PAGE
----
Gang Bill Panders to Irrational Fear

Gang Bill Panders to Irrational Fear
The problem is social, not a matter for law enforcement.
By Gregory J. Boyle
Gregory J. Boyle, a Jesuit priest, is executive director of Jobs for a Future/Homeboy Industries.

December 18, 2003

First, the good news. As we approach the end of 2003, we know what works in dealing with gangs. Gang experts, intervention practitioners, social scientists, researchers and enlightened law enforcement officials all agree. You can’t attend a national conference and not hear “prevention, intervention and enforcement.” (The more sophisticated conferences include “prison aftercare.”)

You prevent kids from joining gangs by offering after-school programs, sports, mentoring and positive engagement with adults. You intervene with gang members by offering alternatives and employment to help redirect their lives. You deal with areas of high gang crime activity with real community policing. We know what works.

Now, the bad news. Sens. Dianne Feinstein (D-Calif.) and Orrin Hatch (R-Utah) have introduced the so-called Gang Prevention and Effective Deterrence Act. This bill does not fund what works well, only what plays well — politically.

The legislation seeks $450 million to aid law enforcement and prosecutors. It is rife with new categories of crimes, added punishments for having a gun or being a gang member and myriad “think twice” measures — hoping gang members will reconsider before committing a crime.

Anyone who knows gangs knows that lawmakers cannot conceive of a law that would lead a hard-core gang member to “think twice.” We already have enough gang- and gun-related sentencing “enhancements” to send a 17-year-old who has never been in trouble with the law to prison for 35 years to life. And that’s without his ever touching a gun or ever being an actual member of a gang.

We need to overhaul these enhancements, not add to them.

Law enforcement doesn’t need more tools; it needs more officers. Real community policing requires different deployment, which can happen only with increased personnel. If the Los Angeles Police Department had enough officers, it could focus on one part of the community and stay there long enough to know and respect the people the officers are called on to protect and serve.

On any given shift, only 20 officers patrol the Hollenbeck Division, which is more than twice the size of San Francisco. The Feinstein/Hatch bill does nothing to correct that kind of disparity.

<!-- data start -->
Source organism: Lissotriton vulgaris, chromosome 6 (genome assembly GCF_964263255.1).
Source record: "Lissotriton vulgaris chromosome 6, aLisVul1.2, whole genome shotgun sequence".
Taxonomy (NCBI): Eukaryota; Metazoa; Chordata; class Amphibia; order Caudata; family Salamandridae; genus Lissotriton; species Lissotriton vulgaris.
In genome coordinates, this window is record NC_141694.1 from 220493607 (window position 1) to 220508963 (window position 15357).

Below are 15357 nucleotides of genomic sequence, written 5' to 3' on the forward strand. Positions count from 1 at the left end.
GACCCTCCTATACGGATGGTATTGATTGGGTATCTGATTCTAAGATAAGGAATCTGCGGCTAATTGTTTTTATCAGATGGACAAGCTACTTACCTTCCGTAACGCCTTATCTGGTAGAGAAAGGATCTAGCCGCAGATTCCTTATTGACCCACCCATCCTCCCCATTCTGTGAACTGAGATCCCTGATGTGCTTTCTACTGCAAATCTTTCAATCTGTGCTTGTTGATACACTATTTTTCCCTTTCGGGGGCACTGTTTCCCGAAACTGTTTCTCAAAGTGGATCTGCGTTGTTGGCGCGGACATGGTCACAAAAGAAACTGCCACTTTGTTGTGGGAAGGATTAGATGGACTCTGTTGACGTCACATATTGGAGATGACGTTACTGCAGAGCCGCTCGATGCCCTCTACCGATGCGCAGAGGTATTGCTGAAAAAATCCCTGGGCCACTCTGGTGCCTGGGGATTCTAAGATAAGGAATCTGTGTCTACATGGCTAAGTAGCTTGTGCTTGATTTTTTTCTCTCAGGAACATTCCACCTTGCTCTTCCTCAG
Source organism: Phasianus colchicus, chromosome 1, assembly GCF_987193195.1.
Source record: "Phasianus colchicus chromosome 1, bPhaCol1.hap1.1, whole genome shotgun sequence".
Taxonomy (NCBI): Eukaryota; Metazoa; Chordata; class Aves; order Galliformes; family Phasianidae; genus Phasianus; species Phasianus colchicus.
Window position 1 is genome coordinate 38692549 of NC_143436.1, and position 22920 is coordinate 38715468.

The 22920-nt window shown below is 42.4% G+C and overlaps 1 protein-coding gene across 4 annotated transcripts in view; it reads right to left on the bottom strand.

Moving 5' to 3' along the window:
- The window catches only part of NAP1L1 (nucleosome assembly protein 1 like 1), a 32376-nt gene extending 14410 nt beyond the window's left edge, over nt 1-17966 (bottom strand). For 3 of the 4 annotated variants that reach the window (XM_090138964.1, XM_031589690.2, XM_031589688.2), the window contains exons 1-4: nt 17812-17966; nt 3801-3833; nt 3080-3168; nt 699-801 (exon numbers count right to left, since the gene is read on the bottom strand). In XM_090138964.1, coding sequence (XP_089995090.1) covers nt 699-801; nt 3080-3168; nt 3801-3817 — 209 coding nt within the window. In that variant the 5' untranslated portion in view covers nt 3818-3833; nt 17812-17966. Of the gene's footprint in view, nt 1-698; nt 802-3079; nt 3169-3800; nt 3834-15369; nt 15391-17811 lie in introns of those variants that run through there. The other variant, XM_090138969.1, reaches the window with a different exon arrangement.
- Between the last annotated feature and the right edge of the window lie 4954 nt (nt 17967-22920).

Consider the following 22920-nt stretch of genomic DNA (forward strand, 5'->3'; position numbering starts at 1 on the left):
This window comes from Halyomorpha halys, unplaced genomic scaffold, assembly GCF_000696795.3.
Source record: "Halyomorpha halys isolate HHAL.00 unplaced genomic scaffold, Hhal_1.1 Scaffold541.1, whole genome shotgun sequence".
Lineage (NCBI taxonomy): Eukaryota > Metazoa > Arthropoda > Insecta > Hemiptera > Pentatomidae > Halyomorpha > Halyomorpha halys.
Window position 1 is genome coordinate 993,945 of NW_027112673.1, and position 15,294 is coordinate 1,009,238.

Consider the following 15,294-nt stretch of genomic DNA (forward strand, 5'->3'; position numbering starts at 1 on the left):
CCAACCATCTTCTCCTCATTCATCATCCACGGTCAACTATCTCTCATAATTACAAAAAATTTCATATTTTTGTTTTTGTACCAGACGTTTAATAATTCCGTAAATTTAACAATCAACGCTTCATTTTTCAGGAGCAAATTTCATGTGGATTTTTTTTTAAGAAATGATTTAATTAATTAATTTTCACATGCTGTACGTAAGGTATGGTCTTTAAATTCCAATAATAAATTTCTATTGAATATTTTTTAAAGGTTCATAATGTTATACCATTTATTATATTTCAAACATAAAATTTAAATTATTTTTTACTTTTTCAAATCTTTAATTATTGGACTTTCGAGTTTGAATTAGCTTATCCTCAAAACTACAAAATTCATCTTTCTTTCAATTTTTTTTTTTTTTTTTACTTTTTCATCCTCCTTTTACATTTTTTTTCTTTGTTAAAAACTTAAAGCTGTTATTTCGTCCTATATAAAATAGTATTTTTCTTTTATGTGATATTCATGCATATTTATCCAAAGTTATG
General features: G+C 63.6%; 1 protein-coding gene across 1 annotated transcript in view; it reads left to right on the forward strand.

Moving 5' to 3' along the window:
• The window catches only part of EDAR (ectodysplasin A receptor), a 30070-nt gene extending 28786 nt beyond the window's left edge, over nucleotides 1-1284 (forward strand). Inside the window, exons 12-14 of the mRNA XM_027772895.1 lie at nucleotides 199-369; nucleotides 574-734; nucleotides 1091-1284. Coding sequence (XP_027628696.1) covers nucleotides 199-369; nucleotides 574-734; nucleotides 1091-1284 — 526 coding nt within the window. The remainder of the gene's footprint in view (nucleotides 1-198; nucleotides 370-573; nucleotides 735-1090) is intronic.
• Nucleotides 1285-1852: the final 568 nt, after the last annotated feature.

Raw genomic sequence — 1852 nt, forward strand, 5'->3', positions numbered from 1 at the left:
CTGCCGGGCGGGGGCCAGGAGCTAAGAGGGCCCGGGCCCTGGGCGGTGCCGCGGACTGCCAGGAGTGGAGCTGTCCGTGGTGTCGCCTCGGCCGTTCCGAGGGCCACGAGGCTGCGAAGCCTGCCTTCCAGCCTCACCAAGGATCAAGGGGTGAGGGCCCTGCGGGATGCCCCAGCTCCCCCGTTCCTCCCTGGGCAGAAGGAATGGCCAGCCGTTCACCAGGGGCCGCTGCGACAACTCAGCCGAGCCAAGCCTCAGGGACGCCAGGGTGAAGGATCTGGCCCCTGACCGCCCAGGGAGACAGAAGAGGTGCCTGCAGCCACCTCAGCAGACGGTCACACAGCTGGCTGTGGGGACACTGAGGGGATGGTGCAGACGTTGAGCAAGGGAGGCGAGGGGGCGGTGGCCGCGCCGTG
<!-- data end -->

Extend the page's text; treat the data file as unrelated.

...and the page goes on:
Surely the engine that moves this bill, in part, is the full embracing of the mythic “super predator” juvenile. This alarming image, first invoked by social scientist John DiIulio in a 1996 report from the Council of Crime in America, has been endlessly and hysterically underscored by the media. Gangs remain a problem, but that hysteria has kept us from a measured, effective response.

No one, including Feinstein and Hatch, wants to be bothered by the fact that homicides committed by juveniles are at their lowest level in more than a generation. DiIulio has long recanted his own view. Only lawmakers seem to cling to it.

Nearly 15 years ago, LAPD Chief Daryl Gates and Sheriff Sherman Block declared that gang violence was a social ill and not law enforcement’s problem to solve. They were correctly heralded. Yet, since then, we have continued to hand blank checks to the LAPD, the sheriff, the FBI and the Bureau of Alcohol Tobacco, Firearms and Explosives, and we have asked them to handle every single aspect needed to reverse the gang presence in our communities. This is also true of the current bill. Were it sensible, the money would be evenly distributed among the areas of essential stakeholders, i.e., after-school programs, job creation projects, detention aftercare.

Although the Feinstein-Hatch bill would also allocate $200 million for prevention and intervention, more than three-quarters of that money would be administered by law enforcement. That is as misguided as having Homeboy Industries — a gang rehab center — enforce a gang injunction.

I am not asking that law enforcement invite other players to the table; I’m insisting that it’s not law enforcement’s table to begin with. The task of dealing comprehensively with gangs belongs to the city, not to law enforcement.

Those of us who work with this issue are left scratching our heads as legislators refuse to fund what succeeds. It would at least be honest to name this bill the “Gang Fear Pandering Act” because, as written now, it would neither prevent nor effectively deter.

Back to the drawing board.

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